Re: HTTP router point-of-view concerns

Willy Tarreau <> Sun, 14 July 2013 05:51 UTC

Return-Path: <>
Received: from localhost (localhost []) by (Postfix) with ESMTP id 2742021F9473 for <>; Sat, 13 Jul 2013 22:51:09 -0700 (PDT)
X-Virus-Scanned: amavisd-new at
X-Spam-Flag: NO
X-Spam-Score: -10.599
X-Spam-Status: No, score=-10.599 tagged_above=-999 required=5 tests=[BAYES_00=-2.599, RCVD_IN_DNSWL_HI=-8]
Received: from ([]) by localhost ( []) (amavisd-new, port 10024) with ESMTP id VZ6VhBDHh+SP for <>; Sat, 13 Jul 2013 22:51:02 -0700 (PDT)
Received: from ( []) by (Postfix) with ESMTP id C779221F924A for <>; Sat, 13 Jul 2013 22:51:02 -0700 (PDT)
Received: from lists by with local (Exim 4.72) (envelope-from <>) id 1UyFBa-0005CA-9O for; Sun, 14 Jul 2013 05:49:30 +0000
Resent-Date: Sun, 14 Jul 2013 05:49:30 +0000
Resent-Message-Id: <>
Received: from ([]) by with esmtp (Exim 4.72) (envelope-from <>) id 1UyFBP-0005BM-33 for; Sun, 14 Jul 2013 05:49:19 +0000
Received: from ([]) by with esmtp (Exim 4.72) (envelope-from <>) id 1UyFBO-0002q5-9q for; Sun, 14 Jul 2013 05:49:19 +0000
Received: (from willy@localhost) by mail.home.local (8.14.4/8.14.4/Submit) id r6E5me2M003847; Sun, 14 Jul 2013 07:48:40 +0200
Date: Sun, 14 Jul 2013 07:48:40 +0200
From: Willy Tarreau <>
To: Stephen Farrell <>
Cc: Yoav Nir <>, Poul-Henning Kamp <>, Mark Nottingham <>, Sam Pullara <>, HTTP Working Group <>
Message-ID: <>
References: <> <> <> <> <> <> <> <> <> <>
Mime-Version: 1.0
Content-Type: text/plain; charset="us-ascii"
Content-Disposition: inline
In-Reply-To: <>
User-Agent: Mutt/
Received-SPF: pass client-ip=;;
X-W3C-Hub-Spam-Status: No, score=-3.0
X-W3C-Hub-Spam-Report: AWL=-3.016, SPF_HELO_PASS=-0.001, SPF_PASS=-0.001, T_RP_MATCHES_RCVD=-0.01
X-W3C-Scan-Sig: 1UyFBO-0002q5-9q b2407acf398f6e9f50c4c4e0efe345aa
Subject: Re: HTTP router point-of-view concerns
Archived-At: <>
X-Mailing-List: <> archive/latest/18762
Precedence: list
List-Id: <>
List-Help: <>
List-Post: <>
List-Unsubscribe: <>

On Sat, Jul 13, 2013 at 11:40:19PM +0100, Stephen Farrell wrote:
> Its a bit of a moot point I guess but...
> On 07/13/2013 09:24 PM, Yoav Nir wrote:
> > allow it to persist for as long as you want
> I've always been amused that HTTP needs to be able to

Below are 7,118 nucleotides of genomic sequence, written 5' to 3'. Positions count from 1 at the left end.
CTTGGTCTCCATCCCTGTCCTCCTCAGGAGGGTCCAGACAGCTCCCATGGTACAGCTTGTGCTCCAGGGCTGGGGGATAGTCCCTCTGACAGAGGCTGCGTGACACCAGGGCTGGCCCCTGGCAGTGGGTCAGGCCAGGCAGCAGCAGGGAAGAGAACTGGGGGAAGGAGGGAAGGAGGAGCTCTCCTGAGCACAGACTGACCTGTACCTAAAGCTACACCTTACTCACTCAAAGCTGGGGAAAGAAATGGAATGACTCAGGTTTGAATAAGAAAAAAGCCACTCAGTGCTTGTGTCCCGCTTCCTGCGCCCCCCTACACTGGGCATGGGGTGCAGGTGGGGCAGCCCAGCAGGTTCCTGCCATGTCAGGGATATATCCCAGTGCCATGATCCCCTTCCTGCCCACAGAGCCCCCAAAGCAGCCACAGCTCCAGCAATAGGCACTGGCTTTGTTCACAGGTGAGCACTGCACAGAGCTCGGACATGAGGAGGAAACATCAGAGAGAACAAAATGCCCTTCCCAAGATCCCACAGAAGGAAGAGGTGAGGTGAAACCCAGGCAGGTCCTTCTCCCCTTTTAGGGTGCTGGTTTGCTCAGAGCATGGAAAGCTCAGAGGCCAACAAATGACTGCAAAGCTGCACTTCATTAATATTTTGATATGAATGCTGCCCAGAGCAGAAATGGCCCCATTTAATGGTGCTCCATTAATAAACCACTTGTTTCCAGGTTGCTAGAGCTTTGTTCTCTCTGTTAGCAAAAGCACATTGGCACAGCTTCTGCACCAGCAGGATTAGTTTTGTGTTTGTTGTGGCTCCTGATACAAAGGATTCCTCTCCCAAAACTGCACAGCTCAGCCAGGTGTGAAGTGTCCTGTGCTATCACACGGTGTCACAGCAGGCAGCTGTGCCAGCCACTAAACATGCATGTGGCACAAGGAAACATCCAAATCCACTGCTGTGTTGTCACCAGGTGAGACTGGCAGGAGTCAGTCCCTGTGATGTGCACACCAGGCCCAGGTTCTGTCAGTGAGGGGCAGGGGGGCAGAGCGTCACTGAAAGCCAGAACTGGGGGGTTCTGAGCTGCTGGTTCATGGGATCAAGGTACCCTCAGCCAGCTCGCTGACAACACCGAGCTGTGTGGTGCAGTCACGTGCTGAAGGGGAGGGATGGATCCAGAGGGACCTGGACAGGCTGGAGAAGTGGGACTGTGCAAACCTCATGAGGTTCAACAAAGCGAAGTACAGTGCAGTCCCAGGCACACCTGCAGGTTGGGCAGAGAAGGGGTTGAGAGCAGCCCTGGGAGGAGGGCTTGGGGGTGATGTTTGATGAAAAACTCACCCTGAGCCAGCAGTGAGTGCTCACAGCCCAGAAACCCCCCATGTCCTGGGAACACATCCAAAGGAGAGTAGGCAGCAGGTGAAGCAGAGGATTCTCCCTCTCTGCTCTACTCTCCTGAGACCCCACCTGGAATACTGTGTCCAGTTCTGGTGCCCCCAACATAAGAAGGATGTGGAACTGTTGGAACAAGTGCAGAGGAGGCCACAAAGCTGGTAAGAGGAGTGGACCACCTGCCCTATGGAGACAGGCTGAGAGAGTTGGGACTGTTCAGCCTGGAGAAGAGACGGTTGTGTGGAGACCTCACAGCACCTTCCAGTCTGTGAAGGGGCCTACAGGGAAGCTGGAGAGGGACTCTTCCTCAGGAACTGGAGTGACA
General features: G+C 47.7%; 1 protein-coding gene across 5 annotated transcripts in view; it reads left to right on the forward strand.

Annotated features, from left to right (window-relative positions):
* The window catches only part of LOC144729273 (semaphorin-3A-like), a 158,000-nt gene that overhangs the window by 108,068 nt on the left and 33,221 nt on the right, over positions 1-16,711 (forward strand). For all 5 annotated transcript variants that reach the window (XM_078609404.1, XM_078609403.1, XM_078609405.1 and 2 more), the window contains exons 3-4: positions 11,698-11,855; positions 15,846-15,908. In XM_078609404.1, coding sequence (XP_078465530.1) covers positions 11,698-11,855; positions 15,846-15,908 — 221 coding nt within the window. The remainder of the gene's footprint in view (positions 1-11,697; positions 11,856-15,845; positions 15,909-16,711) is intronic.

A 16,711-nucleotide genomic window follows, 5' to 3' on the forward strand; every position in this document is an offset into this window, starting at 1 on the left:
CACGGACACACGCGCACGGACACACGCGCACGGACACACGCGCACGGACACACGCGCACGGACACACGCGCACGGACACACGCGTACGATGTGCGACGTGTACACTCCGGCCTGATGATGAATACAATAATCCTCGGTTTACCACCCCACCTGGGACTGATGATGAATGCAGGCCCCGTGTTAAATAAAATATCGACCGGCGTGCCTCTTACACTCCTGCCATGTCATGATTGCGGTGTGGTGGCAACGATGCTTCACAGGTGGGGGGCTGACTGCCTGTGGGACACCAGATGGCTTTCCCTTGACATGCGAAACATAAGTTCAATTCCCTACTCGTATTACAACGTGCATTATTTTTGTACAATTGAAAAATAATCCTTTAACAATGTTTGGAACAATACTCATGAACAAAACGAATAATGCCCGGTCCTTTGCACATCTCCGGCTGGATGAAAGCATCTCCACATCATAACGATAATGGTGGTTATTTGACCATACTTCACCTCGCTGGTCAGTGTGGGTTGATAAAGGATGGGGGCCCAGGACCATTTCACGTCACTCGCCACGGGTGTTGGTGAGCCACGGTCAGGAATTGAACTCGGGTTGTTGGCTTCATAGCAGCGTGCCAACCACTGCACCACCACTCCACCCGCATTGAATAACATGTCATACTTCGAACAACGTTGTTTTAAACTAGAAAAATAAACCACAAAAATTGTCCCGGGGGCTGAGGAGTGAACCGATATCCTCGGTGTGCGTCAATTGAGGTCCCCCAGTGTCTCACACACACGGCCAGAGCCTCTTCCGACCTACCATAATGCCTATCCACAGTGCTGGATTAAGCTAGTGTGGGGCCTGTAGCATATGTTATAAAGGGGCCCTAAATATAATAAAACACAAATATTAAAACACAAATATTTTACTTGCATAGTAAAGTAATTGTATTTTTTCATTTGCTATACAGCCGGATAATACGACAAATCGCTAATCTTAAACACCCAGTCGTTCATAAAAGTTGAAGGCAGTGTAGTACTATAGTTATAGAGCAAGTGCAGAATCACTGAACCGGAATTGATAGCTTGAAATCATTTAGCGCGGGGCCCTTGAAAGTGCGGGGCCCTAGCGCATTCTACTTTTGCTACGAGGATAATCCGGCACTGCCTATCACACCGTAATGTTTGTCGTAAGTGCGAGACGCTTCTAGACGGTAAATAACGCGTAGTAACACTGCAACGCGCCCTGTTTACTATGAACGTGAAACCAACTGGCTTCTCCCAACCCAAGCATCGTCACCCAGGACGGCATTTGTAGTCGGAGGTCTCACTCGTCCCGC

> manage state for decades. It'd be truly impressive if
> a browser really managed state that lasts far longer
> than the h/w on either side and probably also longer
> than any piece of n/w kit in between.
> If HTTP/2.0 were to impose an upper bound on cookie
> lifetime of say, a session, that'd be good IMO. But I
> guess that probably would be out of charter, even if
> it'd be a good thing, as it'd break stuff. OTOH, it'd
> arguably be a good thing to leave such stuff behind when
> moving to HTTP/2.0.

I think that *session* cookies are needed, but *permanent* cookies
are mostly used by ads and user tracking, even if a few sites use
them to store user preferences.

One elegant solution would probably be to systematically have UAs
ask end users whenever a cookie is sent to be stored for more than
(say) 24h. Site designers will take care of this because they don't
want to make their site emit warnings that upset end users.

And if the cookie is used to store preferences, it is normal that
the user gives the permission to do that.

Also, we should probably recommend that UAs automatically expire
session cookies after some time (maybe the same delay limit that
is used before emitting a warning). I've dealt with issues where
some smartphone browsers never close and never delete session
cookies, causing the same browser to always go to the same server
past the load balancer. In the end, I had the LB detect those
cookies to fix them!